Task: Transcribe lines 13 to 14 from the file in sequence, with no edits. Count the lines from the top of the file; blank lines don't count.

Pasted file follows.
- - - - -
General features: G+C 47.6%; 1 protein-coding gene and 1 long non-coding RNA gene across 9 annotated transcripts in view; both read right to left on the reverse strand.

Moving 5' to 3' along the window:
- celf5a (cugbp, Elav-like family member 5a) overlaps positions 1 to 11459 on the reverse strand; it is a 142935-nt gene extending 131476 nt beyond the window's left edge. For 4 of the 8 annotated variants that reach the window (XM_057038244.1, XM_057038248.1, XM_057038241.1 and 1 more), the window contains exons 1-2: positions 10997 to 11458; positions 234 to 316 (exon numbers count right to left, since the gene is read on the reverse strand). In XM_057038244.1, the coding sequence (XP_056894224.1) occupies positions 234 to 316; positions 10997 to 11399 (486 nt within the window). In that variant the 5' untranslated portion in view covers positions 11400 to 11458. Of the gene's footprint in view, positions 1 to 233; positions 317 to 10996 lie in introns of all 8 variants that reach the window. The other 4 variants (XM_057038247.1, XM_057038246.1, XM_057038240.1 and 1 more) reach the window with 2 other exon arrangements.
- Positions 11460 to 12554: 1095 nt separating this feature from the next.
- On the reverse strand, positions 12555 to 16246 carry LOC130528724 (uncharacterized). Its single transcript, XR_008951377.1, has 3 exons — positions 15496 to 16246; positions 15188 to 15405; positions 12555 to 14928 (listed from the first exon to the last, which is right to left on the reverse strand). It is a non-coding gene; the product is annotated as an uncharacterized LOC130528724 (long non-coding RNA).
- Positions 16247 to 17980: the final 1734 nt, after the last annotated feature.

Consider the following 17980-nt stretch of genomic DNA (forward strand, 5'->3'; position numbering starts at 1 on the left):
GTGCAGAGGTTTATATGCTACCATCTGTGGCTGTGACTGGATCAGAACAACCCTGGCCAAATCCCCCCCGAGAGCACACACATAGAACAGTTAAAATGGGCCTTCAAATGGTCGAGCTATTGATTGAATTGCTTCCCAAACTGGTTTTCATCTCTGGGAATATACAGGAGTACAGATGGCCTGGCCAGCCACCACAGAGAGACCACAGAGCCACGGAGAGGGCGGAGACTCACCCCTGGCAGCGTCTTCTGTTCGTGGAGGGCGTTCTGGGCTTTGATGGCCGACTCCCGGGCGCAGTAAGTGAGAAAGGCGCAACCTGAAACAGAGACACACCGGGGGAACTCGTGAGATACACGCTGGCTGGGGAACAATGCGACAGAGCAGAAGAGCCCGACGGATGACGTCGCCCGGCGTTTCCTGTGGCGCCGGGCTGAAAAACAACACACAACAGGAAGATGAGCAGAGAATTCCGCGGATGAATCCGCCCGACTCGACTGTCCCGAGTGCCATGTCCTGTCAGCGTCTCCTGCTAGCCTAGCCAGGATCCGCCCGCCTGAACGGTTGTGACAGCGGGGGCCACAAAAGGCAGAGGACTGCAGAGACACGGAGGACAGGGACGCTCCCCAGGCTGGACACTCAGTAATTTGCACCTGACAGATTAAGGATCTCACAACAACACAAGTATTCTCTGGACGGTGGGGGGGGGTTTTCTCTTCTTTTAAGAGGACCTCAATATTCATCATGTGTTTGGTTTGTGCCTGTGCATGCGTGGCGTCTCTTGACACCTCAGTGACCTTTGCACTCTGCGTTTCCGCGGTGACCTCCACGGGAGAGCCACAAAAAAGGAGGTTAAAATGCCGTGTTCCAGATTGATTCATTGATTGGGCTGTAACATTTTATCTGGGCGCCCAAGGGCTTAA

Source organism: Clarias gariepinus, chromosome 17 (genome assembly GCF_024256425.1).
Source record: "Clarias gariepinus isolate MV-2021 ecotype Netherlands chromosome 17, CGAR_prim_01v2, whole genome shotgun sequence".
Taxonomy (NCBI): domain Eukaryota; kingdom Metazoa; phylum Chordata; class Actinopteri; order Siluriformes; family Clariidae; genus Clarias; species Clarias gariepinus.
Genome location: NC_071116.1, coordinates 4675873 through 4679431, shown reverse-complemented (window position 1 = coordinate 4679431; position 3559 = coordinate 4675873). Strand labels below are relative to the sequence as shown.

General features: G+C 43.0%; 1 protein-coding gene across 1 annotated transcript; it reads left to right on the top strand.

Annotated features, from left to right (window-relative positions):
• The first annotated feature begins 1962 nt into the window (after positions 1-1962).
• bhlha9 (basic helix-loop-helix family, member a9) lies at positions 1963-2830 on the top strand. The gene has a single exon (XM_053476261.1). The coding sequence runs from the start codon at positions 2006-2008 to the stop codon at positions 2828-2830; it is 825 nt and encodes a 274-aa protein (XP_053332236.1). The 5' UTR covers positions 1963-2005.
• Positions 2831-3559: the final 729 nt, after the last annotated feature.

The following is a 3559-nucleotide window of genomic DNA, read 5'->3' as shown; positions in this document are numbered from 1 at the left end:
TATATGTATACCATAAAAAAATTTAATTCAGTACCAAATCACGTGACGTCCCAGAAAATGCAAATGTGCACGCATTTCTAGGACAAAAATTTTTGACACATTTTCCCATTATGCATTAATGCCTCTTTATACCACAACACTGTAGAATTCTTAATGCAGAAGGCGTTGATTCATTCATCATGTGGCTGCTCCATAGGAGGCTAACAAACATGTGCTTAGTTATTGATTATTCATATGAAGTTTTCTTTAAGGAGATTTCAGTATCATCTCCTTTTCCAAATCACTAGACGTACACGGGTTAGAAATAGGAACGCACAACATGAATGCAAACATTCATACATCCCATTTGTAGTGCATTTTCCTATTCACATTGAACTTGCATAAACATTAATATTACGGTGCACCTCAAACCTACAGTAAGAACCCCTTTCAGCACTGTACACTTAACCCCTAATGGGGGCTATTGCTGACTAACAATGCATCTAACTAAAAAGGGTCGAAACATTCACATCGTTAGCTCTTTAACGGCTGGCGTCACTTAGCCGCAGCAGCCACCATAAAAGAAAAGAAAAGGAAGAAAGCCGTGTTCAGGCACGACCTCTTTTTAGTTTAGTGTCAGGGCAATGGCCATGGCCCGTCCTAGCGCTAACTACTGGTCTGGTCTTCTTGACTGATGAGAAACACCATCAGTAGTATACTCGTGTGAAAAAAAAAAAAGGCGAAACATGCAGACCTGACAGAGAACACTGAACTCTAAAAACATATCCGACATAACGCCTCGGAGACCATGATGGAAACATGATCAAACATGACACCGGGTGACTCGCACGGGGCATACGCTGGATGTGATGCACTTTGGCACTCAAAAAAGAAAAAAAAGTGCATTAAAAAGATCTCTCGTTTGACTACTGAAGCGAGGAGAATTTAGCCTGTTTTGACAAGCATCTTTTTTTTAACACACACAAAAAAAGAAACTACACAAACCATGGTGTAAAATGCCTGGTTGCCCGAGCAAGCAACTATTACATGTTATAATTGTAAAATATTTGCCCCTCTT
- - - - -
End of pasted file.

General features: G+C 43.0%; 1 protein-coding gene across 1 annotated transcript; it reads left to right on the top strand.

Annotated features, from left to right (window-relative positions):